A Destin icon will soon become a memorial, as the magnolia tree located at Harborwalk Village is near death and too great a hazard to leave as is.

“We will not be uprooting it,” said Legendary Inc. CEO Peter Bos, “Most of the branches will stay. The whole trunk of the tree and the branches will become a memorial.” 

Bos explained that various efforts have been made to prolong the life of the tree, but it is no longer showing signs of improvement.

“We’ve been working really hard to try to save it,” Bos said, “We tried to do every thing we could do, but the tree is over 100 years past its life expectancy.”


Diagnosis and history

Senior Consulting Arborist, of Caldwell Tree Care, Kevin Caldwell, was brought to the site to evaluate the tree in November 2013. In his assessment of the tree, Caldwell wrote, “I believe a multitude of events from construction of walls, steps, and parking lots…as well as hurricanes and other storms have cumulatively caused this tree to go into an irreversible decline.”

Although some branches are still producing leaves, Caldwell explained that the tree itself is not cultivating any new life.

“As an arborist we assess this tree is dying, as the bulk of its canopy is dead,” Caldwell told The Log, “Basically the tree is living off of stored energy.”

Previous upbeat assessments by others suggested that the tree could outlive us all, butCaldwell explained that the tree may be merely dying of old age.

“Magnolia trees generally live for approximately 80 to 120 years,” Caldwell told The Log, noting that although it is hard to accurately age the tree, the great Destin Magnolia is much older than that.

“Basically it’s an old tree; it might be as much as 170 years old,” he estimated.

The tree is intertwined with Destin history. Local lore has it that the city’s founding father, Captain Leonard Destin, used to tie his boat up to the magnolia during storms, and according to records several major hurricanes have passed through Destin in the approximate course of the tree’s life.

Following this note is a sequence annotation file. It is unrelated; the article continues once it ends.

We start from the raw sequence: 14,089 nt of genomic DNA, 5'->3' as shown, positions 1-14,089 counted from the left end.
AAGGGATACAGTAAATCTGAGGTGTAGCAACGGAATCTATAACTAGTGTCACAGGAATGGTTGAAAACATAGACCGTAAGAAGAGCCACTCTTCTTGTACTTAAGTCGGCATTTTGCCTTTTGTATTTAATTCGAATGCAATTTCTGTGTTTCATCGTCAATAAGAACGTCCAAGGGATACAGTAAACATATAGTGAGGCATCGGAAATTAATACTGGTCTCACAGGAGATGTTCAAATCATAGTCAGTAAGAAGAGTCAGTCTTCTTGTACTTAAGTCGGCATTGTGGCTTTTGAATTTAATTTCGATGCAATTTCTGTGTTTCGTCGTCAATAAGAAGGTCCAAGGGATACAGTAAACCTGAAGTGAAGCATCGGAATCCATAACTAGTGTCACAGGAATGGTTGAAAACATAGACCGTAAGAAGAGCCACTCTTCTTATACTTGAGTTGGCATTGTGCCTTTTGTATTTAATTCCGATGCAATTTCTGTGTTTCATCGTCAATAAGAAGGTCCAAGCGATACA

Kathy Marler Blue, a life long Destinite and associate director for The Destin History and Fishing Museum, shared her memories of the iconic magnolia.

“I was born and raised here, and like everybody else, it was a gathering place. It was like the focal point of that area,” Blue said.

She reminisced that in the early days, there were multiple trees down by the docks, but that the magnolia tree was by far the most prominent and was a waypoint for boaters and fishermen.

“You could see the tree from out in the water,” she said. “Imagine what it’s witnessed of the original fishing fleet, the storms, the generations of fishing fleets, and the generations of visitors.”


‘Its memory will never be lost’

Bos told The Log that plans are in motion to erect a memorial for the tree in the next year, to include carvings made from the tree itself.

“An artist has been selected already,” he said, noting that the Kelly family, original owners of the harbor-side property, are very much involved in the decision making process.

Whitney Smith, the attorney for the Kelly Boat Docks Property, confirmed the case saying, “They are currently in the works to get some kind sculpture made from the tree.”

Bos further explained that four cuttings have been taken from the original magnolia tree and are currently being cultivated in a nursery.

“We’re going to plant the magnolia trees, and there will be carvings from blue herons to blue bottles,” Bos said of the proposed memorial. “I do not want to put words in the mouth of the artist. But we are not just going to have one fish carved, but a whole smorgasbord of fish.”

Bos shared that he had hopes that the project would be finished by spring break, but as of now there is no definite timeline for the construction of the memorial.

“The magnolia tree will change shape, but its memory will never be lost,” Bos asserted. “The whole community relates to this tree.”



MARY READY: Magnolia memories in a modern world


TREE OF LIFE: Struggling magnolia will outlive us all, local arborist says

LETTER: Another Destin landmark is struggling to survive